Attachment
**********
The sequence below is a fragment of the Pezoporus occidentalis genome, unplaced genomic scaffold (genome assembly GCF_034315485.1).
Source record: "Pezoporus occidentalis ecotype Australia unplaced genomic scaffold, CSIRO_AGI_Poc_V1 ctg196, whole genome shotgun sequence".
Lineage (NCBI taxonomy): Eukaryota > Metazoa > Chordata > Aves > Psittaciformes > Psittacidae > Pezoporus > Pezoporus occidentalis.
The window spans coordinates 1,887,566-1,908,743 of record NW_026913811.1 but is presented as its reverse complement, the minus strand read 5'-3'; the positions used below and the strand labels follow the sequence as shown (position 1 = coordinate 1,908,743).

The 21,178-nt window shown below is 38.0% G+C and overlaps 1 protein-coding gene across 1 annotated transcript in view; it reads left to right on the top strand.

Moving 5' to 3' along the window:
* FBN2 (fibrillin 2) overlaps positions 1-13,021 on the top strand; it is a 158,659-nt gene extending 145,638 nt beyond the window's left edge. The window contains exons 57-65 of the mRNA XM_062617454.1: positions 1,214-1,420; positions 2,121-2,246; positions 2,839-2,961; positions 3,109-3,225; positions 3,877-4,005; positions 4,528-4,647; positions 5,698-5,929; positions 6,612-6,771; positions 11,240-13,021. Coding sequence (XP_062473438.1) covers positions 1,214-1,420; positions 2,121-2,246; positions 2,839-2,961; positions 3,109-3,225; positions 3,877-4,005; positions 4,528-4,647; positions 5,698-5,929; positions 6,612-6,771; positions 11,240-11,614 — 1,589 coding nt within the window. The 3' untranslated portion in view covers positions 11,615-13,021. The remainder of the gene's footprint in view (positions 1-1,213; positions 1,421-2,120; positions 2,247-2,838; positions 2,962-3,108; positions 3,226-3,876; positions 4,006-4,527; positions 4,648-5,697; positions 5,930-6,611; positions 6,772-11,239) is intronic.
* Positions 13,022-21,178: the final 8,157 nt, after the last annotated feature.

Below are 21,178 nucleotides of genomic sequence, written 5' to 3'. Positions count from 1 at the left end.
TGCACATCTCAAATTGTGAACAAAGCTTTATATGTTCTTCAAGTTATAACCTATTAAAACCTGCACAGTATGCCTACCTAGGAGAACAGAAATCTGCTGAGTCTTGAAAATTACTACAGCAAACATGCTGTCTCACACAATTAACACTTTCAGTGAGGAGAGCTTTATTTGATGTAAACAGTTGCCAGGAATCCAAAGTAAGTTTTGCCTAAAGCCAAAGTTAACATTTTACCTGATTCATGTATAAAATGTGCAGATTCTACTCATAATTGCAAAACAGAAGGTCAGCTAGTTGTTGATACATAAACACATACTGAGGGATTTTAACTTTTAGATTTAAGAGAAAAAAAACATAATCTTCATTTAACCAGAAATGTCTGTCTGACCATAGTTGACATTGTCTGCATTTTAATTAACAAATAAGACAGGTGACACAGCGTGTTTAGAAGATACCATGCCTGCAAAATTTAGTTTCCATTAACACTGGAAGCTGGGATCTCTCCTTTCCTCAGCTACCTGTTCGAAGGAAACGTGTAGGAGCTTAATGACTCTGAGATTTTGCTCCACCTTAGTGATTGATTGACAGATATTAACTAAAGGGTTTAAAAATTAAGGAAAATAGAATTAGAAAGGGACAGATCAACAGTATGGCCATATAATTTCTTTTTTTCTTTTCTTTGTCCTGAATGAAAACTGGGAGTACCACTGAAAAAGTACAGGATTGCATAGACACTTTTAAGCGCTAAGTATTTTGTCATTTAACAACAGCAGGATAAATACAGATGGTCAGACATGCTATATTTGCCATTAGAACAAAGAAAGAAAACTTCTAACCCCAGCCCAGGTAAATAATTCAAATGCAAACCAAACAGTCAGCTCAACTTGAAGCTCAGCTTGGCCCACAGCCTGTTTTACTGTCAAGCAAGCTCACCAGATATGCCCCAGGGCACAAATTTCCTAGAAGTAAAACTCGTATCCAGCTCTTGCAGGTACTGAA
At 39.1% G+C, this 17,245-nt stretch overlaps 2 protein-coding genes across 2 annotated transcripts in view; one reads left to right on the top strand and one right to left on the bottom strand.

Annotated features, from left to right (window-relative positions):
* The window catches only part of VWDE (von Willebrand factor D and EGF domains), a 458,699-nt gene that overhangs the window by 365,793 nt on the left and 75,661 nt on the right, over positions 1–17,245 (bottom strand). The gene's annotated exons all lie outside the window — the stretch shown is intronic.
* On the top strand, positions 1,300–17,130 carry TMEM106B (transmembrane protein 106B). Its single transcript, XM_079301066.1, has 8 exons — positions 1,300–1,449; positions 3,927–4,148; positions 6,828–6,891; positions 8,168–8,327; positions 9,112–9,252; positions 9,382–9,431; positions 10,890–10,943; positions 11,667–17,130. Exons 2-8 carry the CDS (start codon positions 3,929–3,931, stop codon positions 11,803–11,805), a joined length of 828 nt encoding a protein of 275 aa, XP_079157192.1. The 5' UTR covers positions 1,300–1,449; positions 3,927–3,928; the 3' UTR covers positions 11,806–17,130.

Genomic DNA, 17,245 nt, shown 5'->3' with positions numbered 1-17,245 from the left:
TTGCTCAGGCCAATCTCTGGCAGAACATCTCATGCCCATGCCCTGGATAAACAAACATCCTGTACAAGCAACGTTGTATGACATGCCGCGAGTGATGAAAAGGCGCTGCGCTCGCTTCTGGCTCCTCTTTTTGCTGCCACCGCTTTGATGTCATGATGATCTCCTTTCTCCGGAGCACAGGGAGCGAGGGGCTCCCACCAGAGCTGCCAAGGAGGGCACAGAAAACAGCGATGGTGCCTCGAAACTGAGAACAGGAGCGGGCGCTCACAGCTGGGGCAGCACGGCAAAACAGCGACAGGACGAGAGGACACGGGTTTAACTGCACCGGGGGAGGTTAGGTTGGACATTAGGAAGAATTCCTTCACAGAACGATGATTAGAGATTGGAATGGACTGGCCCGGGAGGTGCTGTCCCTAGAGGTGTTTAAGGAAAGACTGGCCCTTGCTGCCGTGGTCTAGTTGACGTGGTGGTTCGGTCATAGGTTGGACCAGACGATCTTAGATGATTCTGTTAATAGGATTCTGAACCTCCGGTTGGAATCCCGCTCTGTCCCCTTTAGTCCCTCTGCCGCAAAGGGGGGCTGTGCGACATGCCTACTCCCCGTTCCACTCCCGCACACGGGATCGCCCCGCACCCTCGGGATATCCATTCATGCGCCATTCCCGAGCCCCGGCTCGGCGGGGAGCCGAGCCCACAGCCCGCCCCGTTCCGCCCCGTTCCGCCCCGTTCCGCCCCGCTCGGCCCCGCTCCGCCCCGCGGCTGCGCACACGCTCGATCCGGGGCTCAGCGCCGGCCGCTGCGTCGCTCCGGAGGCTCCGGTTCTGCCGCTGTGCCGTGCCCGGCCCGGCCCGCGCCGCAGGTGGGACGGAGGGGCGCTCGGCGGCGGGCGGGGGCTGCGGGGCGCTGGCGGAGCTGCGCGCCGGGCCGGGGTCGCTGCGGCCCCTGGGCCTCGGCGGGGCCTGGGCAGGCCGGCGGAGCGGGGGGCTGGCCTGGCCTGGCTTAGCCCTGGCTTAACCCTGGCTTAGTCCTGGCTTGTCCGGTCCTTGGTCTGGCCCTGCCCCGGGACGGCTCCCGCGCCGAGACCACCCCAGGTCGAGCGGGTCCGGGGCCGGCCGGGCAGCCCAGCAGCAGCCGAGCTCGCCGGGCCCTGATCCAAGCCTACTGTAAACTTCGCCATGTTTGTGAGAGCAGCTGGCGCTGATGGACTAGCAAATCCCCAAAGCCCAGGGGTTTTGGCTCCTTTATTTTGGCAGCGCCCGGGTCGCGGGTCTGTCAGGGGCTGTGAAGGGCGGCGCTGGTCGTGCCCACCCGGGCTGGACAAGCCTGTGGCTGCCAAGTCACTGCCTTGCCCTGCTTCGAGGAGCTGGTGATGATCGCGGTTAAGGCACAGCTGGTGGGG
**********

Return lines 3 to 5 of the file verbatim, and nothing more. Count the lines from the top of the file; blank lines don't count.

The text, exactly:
Lineage (NCBI taxonomy): Eukaryota > Metazoa > Chordata > Aves > Psittaciformes > Psittacidae > Pezoporus > Pezoporus occidentalis.
The window spans coordinates 1,887,566-1,908,743 of record NW_026913811.1 but is presented as its reverse complement, the minus strand read 5'-3'; the positions used below and the strand labels follow the sequence as shown (position 1 = coordinate 1,908,743).

The 21,178-nt window shown below is 38.0% G+C and overlaps 1 protein-coding gene across 1 annotated transcript in view; it reads left to right on the top strand.